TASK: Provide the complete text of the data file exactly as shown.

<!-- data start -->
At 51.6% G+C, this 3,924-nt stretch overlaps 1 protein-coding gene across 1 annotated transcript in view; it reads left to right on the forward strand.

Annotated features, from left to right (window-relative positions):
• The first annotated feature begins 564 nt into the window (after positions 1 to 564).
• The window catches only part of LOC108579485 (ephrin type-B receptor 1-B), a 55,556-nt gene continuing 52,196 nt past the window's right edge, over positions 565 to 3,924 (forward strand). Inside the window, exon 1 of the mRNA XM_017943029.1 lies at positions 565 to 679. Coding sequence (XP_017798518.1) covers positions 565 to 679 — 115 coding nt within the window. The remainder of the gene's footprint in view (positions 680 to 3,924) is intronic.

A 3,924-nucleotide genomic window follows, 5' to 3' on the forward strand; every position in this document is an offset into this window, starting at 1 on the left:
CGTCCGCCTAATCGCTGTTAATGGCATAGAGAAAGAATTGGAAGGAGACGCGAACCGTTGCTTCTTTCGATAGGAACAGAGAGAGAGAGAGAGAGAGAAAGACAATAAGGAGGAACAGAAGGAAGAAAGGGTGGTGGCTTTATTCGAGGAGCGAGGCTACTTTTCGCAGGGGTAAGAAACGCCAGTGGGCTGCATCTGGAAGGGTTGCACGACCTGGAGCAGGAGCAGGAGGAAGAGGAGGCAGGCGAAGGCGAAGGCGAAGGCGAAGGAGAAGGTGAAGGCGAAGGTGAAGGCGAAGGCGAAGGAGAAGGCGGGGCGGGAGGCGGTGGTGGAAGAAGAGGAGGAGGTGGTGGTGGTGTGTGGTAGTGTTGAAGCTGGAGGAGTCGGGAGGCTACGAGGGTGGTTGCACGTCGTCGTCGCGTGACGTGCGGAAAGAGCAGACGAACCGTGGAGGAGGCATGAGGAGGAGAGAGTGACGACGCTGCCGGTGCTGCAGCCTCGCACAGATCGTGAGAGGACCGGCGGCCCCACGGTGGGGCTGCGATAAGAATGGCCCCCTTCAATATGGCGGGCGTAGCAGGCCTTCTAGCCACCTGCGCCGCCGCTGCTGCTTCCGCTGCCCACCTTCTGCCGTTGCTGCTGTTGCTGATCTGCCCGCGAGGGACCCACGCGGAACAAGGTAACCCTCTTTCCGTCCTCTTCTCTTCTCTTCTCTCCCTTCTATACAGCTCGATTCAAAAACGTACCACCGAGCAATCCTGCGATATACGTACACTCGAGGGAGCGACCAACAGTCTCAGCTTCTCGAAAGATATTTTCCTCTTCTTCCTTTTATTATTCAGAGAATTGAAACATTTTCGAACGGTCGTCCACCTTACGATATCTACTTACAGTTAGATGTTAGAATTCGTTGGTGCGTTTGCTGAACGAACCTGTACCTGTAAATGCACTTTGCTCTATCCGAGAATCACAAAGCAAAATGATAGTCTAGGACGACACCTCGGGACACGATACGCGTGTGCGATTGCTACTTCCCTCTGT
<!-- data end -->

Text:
At 51.6% G+C, this 3,924-nt stretch overlaps 1 protein-coding gene across 1 annotated transcript in view; it reads left to right on the forward strand.

Annotated features, from left to right (window-relative positions):
• The first annotated feature begins 564 nt into the window (after positions 1 to 564).
• The window catches only part of LOC108579485 (ephrin type-B receptor 1-B), a 55,556-nt gene continuing 52,196 nt past the window's right edge, over positions 565 to 3,924 (forward strand). Inside the window, exon 1 of the mRNA XM_017943029.1 lies at positions 565 to 679. Coding sequence (XP_017798518.1) covers positions 565 to 679 — 115 coding nt within the window. The remainder of the gene's footprint in view (positions 680 to 3,924) is intronic.

A 3,924-nucleotide genomic window follows, 5' to 3' on the forward strand; every position in this document is an offset into this window, starting at 1 on the left:
CGTCCGCCTAATCGCTGTTAATGGCATAGAGAAAGAATTGGAAGGAGACGCGAACCGTTGCTTCTTTCGATAGGAACAGAGAGAGAGAGAGAGAGAGAAAGACAATAAGGAGGAACAGAAGGAAGAAAGGGTGGTGGCTTTATTCGAGGAGCGAGGCTACTTTTCGCAGGGGTAAGAAACGCCAGTGGGCTGCATCTGGAAGGGTTGCACGACCTGGAGCAGGAGCAGGAGGAAGAGGAGGCAGGCGAAGGCGAAGGCGAAGGCGAAGGAGAAGGTGAAGGCGAAGGTGAAGGCGAAGGCGAAGGAGAAGGCGGGGCGGGAGGCGGTGGTGGAAGAAGAGGAGGAGGTGGTGGTGGTGTGTGGTAGTGTTGAAGCTGGAGGAGTCGGGAGGCTACGAGGGTGGTTGCACGTCGTCGTCGCGTGACGTGCGGAAAGAGCAGACGAACCGTGGAGGAGGCATGAGGAGGAGAGAGTGACGACGCTGCCGGTGCTGCAGCCTCGCACAGATCGTGAGAGGACCGGCGGCCCCACGGTGGGGCTGCGATAAGAATGGCCCCCTTCAATATGGCGGGCGTAGCAGGCCTTCTAGCCACCTGCGCCGCCGCTGCTGCTTCCGCTGCCCACCTTCTGCCGTTGCTGCTGTTGCTGATCTGCCCGCGAGGGACCCACGCGGAACAAGGTAACCCTCTTTCCGTCCTCTTCTCTTCTCTTCTCTCCCTTCTATACAGCTCGATTCAAAAACGTACCACCGAGCAATCCTGCGATATACGTACACTCGAGGGAGCGACCAACAGTCTCAGCTTCTCGAAAGATATTTTCCTCTTCTTCCTTTTATTATTCAGAGAATTGAAACATTTTCGAACGGTCGTCCACCTTACGATATCTACTTACAGTTAGATGTTAGAATTCGTTGGTGCGTTTGCTGAACGAACCTGTACCTGTAAATGCACTTTGCTCTATCCGAGAATCACAAAGCAAAATGATAGTCTAGGACGACACCTCGGGACACGATACGCGTGTGCGATTGCTACTTCCCTCTGT